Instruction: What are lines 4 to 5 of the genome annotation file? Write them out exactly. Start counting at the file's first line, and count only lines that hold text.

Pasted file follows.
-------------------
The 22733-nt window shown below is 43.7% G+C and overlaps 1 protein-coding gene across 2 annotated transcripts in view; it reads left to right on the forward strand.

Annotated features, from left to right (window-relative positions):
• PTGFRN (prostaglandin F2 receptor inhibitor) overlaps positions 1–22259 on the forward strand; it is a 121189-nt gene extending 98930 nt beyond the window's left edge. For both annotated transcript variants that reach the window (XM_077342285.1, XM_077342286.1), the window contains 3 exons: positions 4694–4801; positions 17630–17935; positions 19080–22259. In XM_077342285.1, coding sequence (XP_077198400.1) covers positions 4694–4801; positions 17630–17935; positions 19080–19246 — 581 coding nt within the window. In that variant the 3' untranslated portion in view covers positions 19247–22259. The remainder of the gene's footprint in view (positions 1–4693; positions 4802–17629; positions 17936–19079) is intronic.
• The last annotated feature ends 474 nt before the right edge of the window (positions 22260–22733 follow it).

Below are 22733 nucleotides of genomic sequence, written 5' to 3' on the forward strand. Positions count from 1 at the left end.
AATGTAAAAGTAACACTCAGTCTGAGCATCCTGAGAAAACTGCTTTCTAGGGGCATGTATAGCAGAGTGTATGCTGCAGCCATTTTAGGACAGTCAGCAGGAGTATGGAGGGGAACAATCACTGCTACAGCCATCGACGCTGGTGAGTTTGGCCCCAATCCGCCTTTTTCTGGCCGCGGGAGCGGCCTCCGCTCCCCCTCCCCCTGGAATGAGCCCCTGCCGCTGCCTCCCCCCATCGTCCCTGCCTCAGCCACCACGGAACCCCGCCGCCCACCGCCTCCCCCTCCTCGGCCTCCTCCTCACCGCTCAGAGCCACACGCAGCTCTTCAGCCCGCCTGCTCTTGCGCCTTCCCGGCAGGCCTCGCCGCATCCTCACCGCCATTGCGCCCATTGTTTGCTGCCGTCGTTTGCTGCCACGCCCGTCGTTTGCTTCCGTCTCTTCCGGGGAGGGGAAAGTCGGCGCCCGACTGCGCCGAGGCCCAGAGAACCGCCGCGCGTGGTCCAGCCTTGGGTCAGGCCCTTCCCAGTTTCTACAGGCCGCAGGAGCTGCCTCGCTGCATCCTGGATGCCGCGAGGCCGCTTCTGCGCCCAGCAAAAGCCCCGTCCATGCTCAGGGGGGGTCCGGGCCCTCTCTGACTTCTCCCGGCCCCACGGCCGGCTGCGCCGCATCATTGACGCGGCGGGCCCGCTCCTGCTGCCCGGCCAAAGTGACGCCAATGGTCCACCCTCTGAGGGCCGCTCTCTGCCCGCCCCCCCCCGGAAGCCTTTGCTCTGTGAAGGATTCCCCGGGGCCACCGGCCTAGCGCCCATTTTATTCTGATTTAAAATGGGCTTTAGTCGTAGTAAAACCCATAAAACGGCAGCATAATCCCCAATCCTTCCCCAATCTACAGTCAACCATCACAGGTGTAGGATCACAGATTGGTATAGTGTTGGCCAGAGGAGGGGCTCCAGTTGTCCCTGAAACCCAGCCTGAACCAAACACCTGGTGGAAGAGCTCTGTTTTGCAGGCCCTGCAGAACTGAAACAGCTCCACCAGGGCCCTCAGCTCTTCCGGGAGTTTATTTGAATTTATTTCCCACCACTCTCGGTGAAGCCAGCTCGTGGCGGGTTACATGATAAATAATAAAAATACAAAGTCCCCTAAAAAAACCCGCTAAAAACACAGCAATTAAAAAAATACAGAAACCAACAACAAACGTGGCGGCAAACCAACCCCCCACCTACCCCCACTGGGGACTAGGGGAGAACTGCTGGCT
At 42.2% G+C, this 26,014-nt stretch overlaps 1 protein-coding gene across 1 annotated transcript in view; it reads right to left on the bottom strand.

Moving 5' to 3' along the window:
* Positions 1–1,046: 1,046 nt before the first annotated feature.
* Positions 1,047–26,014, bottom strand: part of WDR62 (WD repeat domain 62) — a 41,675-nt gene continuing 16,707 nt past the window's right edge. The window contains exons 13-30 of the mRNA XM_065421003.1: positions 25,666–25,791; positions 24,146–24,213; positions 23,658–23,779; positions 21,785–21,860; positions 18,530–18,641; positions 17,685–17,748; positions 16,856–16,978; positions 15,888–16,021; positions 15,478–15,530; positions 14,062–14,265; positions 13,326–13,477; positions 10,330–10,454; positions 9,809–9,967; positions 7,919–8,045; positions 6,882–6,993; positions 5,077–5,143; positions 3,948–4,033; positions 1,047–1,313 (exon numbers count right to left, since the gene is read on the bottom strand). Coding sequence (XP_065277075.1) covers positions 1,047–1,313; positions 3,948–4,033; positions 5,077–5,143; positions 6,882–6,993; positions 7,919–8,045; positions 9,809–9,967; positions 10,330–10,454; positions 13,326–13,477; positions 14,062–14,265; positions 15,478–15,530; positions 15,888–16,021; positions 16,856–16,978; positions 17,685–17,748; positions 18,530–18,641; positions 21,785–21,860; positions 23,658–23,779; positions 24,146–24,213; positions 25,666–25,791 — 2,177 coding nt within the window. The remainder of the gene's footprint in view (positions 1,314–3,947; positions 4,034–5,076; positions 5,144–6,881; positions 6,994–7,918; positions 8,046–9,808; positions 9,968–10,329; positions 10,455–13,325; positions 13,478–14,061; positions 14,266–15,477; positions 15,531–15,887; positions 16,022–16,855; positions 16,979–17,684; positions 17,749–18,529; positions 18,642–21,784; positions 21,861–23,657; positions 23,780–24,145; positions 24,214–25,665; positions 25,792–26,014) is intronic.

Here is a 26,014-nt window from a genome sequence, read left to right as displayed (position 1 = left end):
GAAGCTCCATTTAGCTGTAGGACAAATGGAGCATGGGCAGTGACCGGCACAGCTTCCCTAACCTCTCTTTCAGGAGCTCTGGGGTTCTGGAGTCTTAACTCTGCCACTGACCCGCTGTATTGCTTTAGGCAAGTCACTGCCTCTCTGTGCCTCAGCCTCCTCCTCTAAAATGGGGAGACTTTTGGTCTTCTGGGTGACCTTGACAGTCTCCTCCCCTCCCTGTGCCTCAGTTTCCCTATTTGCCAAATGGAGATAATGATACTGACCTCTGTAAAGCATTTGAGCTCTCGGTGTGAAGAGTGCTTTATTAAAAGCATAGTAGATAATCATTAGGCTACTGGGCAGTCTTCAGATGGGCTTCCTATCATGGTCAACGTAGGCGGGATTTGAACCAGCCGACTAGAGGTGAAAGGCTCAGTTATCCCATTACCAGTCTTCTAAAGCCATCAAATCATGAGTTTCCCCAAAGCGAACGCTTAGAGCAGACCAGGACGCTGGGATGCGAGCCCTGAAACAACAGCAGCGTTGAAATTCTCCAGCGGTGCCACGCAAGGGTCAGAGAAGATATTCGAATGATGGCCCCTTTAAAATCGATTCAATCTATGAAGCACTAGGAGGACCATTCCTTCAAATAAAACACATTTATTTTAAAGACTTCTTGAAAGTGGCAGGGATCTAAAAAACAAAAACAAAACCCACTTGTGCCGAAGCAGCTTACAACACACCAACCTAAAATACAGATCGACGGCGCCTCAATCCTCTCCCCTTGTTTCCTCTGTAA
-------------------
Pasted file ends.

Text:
• The last annotated feature ends 474 nt before the right edge of the window (positions 22260–22733 follow it).

Below are 22733 nucleotides of genomic sequence, written 5' to 3' on the forward strand. Positions count from 1 at the left end.